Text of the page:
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  #21  
Old July 7th, 2012, 06:20 AM
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Jeff Huff
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I am not crazy about the look of my truck without doors but do love the feeling when driving...and as a side note, I am planning to build some tube doors for my truck in the next month or so depending on timing of completing some other small projects. I will post pics in a separate thread once underway if anyone is interested.
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  #22  
Old July 7th, 2012, 09:27 PM
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Robert Ragland
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The trouble it seems with a doorless rover is the lack of a rim around the edge of the opening. In a jeep, there is a good six to eight inches of metal around the floor and along the outline of the entry way to help keep you and your belongings inside. Older jeeps without seatbelts had even more of a lip. The doorless rover also looks unfinished and jeep wannabeish IMO.

What is needed is something similar to the piece fitted on classic broncos. The original bronco roadster put an insert in the square opening to provide a more rounded finished look. It made the rider feel more secure, kept your stuff in the cabin, and made the truck not look like something riding out of the wrecker yard.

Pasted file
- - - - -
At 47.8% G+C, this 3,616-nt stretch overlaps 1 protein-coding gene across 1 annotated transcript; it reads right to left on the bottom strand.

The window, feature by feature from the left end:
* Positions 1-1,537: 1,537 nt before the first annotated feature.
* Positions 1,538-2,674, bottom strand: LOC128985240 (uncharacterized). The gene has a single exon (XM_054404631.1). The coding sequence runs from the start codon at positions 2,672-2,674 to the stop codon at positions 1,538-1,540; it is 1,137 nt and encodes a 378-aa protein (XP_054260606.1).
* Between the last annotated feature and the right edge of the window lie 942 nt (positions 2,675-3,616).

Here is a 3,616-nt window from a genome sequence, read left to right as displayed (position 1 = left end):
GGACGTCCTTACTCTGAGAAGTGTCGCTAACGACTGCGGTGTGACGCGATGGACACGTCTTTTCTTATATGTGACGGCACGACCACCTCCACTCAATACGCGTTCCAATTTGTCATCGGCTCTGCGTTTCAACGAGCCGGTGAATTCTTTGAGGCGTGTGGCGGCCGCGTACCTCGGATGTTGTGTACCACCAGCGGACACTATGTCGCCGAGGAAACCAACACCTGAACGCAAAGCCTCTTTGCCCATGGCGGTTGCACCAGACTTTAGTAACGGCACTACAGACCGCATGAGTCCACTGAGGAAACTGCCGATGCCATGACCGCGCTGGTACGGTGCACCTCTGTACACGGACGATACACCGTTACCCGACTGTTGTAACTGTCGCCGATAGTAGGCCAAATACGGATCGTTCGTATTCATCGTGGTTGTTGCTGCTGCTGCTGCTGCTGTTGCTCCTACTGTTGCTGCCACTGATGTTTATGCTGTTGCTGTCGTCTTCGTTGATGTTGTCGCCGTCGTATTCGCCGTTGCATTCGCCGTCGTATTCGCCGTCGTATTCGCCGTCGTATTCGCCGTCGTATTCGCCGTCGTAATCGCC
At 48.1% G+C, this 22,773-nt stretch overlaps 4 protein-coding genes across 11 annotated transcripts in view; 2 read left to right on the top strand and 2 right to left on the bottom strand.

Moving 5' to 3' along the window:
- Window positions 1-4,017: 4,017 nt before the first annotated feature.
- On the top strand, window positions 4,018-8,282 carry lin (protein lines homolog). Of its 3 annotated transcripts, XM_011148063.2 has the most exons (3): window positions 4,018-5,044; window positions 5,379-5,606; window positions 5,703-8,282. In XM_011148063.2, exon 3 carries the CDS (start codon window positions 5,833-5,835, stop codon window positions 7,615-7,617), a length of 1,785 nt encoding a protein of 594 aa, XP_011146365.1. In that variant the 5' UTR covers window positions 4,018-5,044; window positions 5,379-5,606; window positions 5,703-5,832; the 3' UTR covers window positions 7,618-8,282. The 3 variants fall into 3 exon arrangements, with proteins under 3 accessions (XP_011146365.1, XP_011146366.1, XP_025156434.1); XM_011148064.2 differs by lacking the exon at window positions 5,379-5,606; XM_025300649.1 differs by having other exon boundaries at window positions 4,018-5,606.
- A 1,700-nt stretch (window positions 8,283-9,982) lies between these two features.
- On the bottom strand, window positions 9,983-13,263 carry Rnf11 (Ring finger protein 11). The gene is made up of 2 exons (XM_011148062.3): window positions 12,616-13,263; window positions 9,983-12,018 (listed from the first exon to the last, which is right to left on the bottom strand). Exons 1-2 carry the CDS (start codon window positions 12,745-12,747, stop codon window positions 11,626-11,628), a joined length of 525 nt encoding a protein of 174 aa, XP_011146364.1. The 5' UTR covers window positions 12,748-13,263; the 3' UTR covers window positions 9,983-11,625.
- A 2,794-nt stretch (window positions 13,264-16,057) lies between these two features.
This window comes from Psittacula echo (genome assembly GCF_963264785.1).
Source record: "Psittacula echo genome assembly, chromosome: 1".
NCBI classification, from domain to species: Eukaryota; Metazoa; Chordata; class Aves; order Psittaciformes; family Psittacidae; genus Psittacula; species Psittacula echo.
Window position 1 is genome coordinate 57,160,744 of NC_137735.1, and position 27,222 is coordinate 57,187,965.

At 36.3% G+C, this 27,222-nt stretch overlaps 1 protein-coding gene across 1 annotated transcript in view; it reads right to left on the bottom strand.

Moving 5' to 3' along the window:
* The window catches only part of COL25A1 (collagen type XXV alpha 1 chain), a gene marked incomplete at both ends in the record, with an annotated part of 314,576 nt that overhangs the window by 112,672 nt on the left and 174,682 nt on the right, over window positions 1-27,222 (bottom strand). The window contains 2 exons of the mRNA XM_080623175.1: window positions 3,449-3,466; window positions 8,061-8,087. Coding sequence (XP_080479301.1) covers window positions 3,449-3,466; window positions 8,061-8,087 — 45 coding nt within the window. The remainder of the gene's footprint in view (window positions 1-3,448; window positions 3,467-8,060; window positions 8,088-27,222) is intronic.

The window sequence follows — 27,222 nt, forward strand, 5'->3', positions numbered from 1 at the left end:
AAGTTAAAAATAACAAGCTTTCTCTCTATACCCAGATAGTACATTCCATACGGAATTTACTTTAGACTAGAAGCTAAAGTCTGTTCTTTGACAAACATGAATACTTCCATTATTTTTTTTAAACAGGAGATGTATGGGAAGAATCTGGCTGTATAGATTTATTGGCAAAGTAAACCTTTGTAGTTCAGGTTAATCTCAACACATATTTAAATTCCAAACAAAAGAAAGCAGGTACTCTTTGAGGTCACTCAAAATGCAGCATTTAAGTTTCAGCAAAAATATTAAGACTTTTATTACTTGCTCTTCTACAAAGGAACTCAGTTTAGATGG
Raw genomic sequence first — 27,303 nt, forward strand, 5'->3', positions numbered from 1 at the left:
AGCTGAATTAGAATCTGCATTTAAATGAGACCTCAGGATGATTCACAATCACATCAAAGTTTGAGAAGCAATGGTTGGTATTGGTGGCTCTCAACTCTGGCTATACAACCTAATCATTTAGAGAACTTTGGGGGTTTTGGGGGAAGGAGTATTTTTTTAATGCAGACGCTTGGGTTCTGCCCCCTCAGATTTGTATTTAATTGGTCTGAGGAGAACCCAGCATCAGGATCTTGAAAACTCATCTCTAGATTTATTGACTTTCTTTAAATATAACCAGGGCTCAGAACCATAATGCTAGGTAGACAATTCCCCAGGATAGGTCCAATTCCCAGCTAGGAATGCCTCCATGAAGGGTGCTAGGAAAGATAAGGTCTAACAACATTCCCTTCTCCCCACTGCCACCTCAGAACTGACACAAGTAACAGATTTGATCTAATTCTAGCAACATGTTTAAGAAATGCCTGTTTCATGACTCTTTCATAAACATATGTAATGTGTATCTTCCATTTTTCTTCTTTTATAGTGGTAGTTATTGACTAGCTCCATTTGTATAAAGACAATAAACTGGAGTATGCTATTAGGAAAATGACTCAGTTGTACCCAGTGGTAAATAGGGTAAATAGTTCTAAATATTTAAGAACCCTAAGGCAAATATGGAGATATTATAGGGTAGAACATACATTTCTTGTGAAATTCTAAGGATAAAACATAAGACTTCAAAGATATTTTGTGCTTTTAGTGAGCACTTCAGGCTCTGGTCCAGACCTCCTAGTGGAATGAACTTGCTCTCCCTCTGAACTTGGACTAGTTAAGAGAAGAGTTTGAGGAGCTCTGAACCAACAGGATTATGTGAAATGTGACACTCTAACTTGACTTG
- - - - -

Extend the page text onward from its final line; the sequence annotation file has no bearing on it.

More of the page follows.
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  #23  
Old July 7th, 2012, 10:05 PM
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Jeff Huff
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Quote:
Originally Posted by Ragland View Post
The trouble it seems with a doorless rover is the lack of a rim around the edge of the opening. In a jeep, there is a good six to eight inches of metal around the floor and along the outline of the entry way to help keep you and your belongings inside. Older jeeps without seatbelts had even more of a lip. The doorless rover also looks unfinished and jeep wannabeish IMO.

What is needed is something similar to the piece fitted on classic broncos. The original bronco roadster put an insert in the square opening to provide a more rounded finished look. It made the rider feel more secure, kept your stuff in the cabin, and made the truck not look like something riding out of the wrecker yard.
Just curious but have you ever owned an early bronco? I had fiberglass inserts and soft doors for my first '69 bronco and they were awful! While aesthetically they were fine, functionally and structurally they were awful.